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Missouri AG accuses Kim Gardner of 'political prosecution' of McCloskeys, files for dismissal of charges

'The right to defend one's person, family, home and property has deep roots in Missouri law.'

Image Source: YouTube screenshot

Missouri Attorney General Eric Schmitt said that he filed to dismiss the charges against a St. Louis couple who used their firearms in order to ward off Black Lives Matter protesters from their property.

Schmitt posted a lengthy response to the charges from his Twitter account on Monday, where he accused St. Louis Circuit Attorney Kim Gardner of having a political motivation for the prosecution.

"St. Louis prosecutor Kim Gardner is engaged in a political prosecution. I entered the case seeking a dismissal," tweeted Schmitt.

"As AG I have a duty to protect the fundamental rights of all Missourians including the right to keep [and] bear arms in self-defense of one's person [and] home," he added.

Gardner announced earlier Monday that Mark and Patricia McCloskey, who are both personal injury attorneys, were charged with felony unlawful use of a weapon.

"It is illegal to wave weapons in a threatening manner," Gardner said in a statement, "that is unlawful in the city of St. Louis."

The McCloskeys became a national story when Black Lives Matter protesters damaged a gate on June 28 and entered onto a private street on their way to the home of the St. Louis mayor. The couple stood outside their home with a handgun and an AR-15 rifle warning the protesters to stay away. Videos of the incident quickly went viral on social media.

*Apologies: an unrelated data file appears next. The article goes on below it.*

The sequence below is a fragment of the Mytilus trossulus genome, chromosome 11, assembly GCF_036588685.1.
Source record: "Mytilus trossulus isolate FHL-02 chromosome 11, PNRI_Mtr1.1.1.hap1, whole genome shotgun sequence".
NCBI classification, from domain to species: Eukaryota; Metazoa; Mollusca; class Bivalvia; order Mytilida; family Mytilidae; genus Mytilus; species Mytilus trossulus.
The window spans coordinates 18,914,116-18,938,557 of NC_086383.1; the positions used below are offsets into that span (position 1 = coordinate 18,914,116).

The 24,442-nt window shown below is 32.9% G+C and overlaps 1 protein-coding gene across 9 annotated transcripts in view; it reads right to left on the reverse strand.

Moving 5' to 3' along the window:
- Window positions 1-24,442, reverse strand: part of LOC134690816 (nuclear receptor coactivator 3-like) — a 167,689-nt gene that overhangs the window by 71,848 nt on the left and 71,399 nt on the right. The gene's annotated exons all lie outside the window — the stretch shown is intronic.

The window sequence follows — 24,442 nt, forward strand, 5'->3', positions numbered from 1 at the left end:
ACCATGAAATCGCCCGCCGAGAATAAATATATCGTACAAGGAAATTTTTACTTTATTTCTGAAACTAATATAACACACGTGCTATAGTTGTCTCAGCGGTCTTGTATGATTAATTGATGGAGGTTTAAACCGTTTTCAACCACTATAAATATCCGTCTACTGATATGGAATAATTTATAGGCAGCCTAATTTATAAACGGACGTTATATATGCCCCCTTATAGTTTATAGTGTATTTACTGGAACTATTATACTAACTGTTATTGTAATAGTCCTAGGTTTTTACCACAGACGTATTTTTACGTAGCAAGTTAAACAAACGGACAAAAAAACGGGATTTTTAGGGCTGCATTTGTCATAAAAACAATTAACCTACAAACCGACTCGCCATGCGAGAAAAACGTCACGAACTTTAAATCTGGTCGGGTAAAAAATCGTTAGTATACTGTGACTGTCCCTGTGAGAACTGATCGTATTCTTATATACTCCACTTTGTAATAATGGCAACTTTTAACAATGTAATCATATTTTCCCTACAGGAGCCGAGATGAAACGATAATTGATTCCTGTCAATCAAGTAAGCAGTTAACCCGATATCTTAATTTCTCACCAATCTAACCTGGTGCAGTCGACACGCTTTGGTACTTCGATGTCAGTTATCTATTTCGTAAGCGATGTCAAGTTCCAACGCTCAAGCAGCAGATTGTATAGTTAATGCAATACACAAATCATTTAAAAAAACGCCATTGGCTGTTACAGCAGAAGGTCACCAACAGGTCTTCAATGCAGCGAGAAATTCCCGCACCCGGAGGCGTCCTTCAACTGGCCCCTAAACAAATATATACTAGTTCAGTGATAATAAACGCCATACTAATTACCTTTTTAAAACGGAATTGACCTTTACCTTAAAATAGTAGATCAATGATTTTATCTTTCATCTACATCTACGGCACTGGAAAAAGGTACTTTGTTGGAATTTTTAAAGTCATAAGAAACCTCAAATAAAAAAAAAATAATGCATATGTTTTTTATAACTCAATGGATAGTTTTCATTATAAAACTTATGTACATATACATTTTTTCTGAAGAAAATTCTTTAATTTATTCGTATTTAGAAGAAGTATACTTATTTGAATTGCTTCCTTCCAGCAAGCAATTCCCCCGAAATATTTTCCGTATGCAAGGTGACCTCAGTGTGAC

Schmitt opined in his Twitter thread that the McCloskeys were justified in their brandishing of firearms to protect themselves and their property.

"The right to defend one's person, family, home and property has deep roots in Missouri law. Self-defense is the central component of the right to keep & bear arms, which receives the highest protection from the MO Constitution," he added in a second tweet.

Schmitt went on to claim that the prosecution of the McCloskeys would undermine the right to self-defense.

"The prosecution sends a powerful message to all Missourians that they exercise their fundamental right to self-defense at their peril. Missourians should not fear exposure to criminal prosecution, even prison time, when they use firearms to defend themselves and their homes," Schmitt said.

If the charges are not dismissed and the McCloskeys are found guilty, they could face up to four years in jail and up to a $5,000 fine.

Here's more about the charges against the McCloskeys:

St. Louis prosecutor to charge couple who went viral defending their home www.youtube.com

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